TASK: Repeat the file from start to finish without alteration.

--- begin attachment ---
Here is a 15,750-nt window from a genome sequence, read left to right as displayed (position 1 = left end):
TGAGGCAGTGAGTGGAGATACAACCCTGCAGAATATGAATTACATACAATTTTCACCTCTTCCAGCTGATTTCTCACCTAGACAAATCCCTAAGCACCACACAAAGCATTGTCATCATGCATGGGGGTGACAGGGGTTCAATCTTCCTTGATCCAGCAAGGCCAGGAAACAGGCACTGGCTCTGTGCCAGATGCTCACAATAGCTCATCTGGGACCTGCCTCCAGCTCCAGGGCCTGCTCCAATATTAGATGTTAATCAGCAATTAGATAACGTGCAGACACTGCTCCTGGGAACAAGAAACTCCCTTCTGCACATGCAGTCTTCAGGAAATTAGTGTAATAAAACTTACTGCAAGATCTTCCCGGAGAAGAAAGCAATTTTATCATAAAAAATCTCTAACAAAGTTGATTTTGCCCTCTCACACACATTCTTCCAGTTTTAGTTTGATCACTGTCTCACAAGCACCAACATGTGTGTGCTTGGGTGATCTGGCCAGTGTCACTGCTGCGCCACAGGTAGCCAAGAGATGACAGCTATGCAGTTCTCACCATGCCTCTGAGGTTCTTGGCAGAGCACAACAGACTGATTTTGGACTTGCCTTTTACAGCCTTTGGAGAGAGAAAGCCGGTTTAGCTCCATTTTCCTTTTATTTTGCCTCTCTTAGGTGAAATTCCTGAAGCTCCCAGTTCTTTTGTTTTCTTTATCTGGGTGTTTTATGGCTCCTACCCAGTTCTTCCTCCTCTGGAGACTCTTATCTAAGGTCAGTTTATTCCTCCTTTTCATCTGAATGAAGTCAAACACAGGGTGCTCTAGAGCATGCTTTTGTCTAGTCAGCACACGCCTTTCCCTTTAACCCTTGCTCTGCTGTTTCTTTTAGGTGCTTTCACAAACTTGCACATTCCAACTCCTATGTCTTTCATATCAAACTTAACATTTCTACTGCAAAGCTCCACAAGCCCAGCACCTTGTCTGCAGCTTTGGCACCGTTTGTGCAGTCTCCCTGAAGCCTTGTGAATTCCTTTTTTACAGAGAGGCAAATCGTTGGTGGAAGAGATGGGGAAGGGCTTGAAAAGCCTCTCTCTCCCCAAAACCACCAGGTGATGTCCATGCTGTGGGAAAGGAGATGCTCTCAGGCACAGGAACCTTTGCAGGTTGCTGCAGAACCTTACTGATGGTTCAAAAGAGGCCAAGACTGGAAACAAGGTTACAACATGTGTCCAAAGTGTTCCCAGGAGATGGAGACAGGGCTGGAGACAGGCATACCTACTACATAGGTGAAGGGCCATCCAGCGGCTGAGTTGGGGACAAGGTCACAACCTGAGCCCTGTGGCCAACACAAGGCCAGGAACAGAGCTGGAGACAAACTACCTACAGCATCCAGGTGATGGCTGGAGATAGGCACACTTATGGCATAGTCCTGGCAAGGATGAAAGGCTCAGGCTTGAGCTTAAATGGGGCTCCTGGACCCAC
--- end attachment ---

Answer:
Here is a 15,750-nt window from a genome sequence, read left to right as displayed (position 1 = left end):
TGAGGCAGTGAGTGGAGATACAACCCTGCAGAATATGAATTACATACAATTTTCACCTCTTCCAGCTGATTTCTCACCTAGACAAATCCCTAAGCACCACACAAAGCATTGTCATCATGCATGGGGGTGACAGGGGTTCAATCTTCCTTGATCCAGCAAGGCCAGGAAACAGGCACTGGCTCTGTGCCAGATGCTCACAATAGCTCATCTGGGACCTGCCTCCAGCTCCAGGGCCTGCTCCAATATTAGATGTTAATCAGCAATTAGATAACGTGCAGACACTGCTCCTGGGAACAAGAAACTCCCTTCTGCACATGCAGTCTTCAGGAAATTAGTGTAATAAAACTTACTGCAAGATCTTCCCGGAGAAGAAAGCAATTTTATCATAAAAAATCTCTAACAAAGTTGATTTTGCCCTCTCACACACATTCTTCCAGTTTTAGTTTGATCACTGTCTCACAAGCACCAACATGTGTGTGCTTGGGTGATCTGGCCAGTGTCACTGCTGCGCCACAGGTAGCCAAGAGATGACAGCTATGCAGTTCTCACCATGCCTCTGAGGTTCTTGGCAGAGCACAACAGACTGATTTTGGACTTGCCTTTTACAGCCTTTGGAGAGAGAAAGCCGGTTTAGCTCCATTTTCCTTTTATTTTGCCTCTCTTAGGTGAAATTCCTGAAGCTCCCAGTTCTTTTGTTTTCTTTATCTGGGTGTTTTATGGCTCCTACCCAGTTCTTCCTCCTCTGGAGACTCTTATCTAAGGTCAGTTTATTCCTCCTTTTCATCTGAATGAAGTCAAACACAGGGTGCTCTAGAGCATGCTTTTGTCTAGTCAGCACACGCCTTTCCCTTTAACCCTTGCTCTGCTGTTTCTTTTAGGTGCTTTCACAAACTTGCACATTCCAACTCCTATGTCTTTCATATCAAACTTAACATTTCTACTGCAAAGCTCCACAAGCCCAGCACCTTGTCTGCAGCTTTGGCACCGTTTGTGCAGTCTCCCTGAAGCCTTGTGAATTCCTTTTTTACAGAGAGGCAAATCGTTGGTGGAAGAGATGGGGAAGGGCTTGAAAAGCCTCTCTCTCCCCAAAACCACCAGGTGATGTCCATGCTGTGGGAAAGGAGATGCTCTCAGGCACAGGAACCTTTGCAGGTTGCTGCAGAACCTTACTGATGGTTCAAAAGAGGCCAAGACTGGAAACAAGGTTACAACATGTGTCCAAAGTGTTCCCAGGAGATGGAGACAGGGCTGGAGACAGGCATACCTACTACATAGGTGAAGGGCCATCCAGCGGCTGAGTTGGGGACAAGGTCACAACCTGAGCCCTGTGGCCAACACAAGGCCAGGAACAGAGCTGGAGACAAACTACCTACAGCATCCAGGTGATGGCTGGAGATAGGCACACTTATGGCATAGTCCTGGCAAGGATGAAAGGCTCAGGCTTGAGCTTAAATGGGGCTCCTGGACCCAC